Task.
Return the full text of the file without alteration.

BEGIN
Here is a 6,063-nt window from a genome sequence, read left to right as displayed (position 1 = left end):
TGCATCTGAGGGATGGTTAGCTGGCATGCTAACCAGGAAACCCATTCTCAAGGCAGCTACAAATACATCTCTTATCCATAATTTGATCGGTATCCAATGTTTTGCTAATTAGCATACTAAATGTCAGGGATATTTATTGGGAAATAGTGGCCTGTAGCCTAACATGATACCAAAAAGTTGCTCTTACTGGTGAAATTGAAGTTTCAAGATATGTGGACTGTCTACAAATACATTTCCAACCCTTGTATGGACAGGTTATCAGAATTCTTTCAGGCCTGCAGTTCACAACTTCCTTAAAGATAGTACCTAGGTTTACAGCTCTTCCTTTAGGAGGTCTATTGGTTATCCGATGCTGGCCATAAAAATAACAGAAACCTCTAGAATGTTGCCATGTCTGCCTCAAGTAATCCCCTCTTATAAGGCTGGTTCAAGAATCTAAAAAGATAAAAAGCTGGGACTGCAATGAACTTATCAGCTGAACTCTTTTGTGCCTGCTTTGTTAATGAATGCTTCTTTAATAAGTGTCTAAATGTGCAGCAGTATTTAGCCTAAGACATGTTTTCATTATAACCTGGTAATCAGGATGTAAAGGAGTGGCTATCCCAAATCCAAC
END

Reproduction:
Here is a 6,063-nt window from a genome sequence, read left to right as displayed (position 1 = left end):
TGCATCTGAGGGATGGTTAGCTGGCATGCTAACCAGGAAACCCATTCTCAAGGCAGCTACAAATACATCTCTTATCCATAATTTGATCGGTATCCAATGTTTTGCTAATTAGCATACTAAATGTCAGGGATATTTATTGGGAAATAGTGGCCTGTAGCCTAACATGATACCAAAAAGTTGCTCTTACTGGTGAAATTGAAGTTTCAAGATATGTGGACTGTCTACAAATACATTTCCAACCCTTGTATGGACAGGTTATCAGAATTCTTTCAGGCCTGCAGTTCACAACTTCCTTAAAGATAGTACCTAGGTTTACAGCTCTTCCTTTAGGAGGTCTATTGGTTATCCGATGCTGGCCATAAAAATAACAGAAACCTCTAGAATGTTGCCATGTCTGCCTCAAGTAATCCCCTCTTATAAGGCTGGTTCAAGAATCTAAAAAGATAAAAAGCTGGGACTGCAATGAACTTATCAGCTGAACTCTTTTGTGCCTGCTTTGTTAATGAATGCTTCTTTAATAAGTGTCTAAATGTGCAGCAGTATTTAGCCTAAGACATGTTTTCATTATAACCTGGTAATCAGGATGTAAAGGAGTGGCTATCCCAAATCCAAC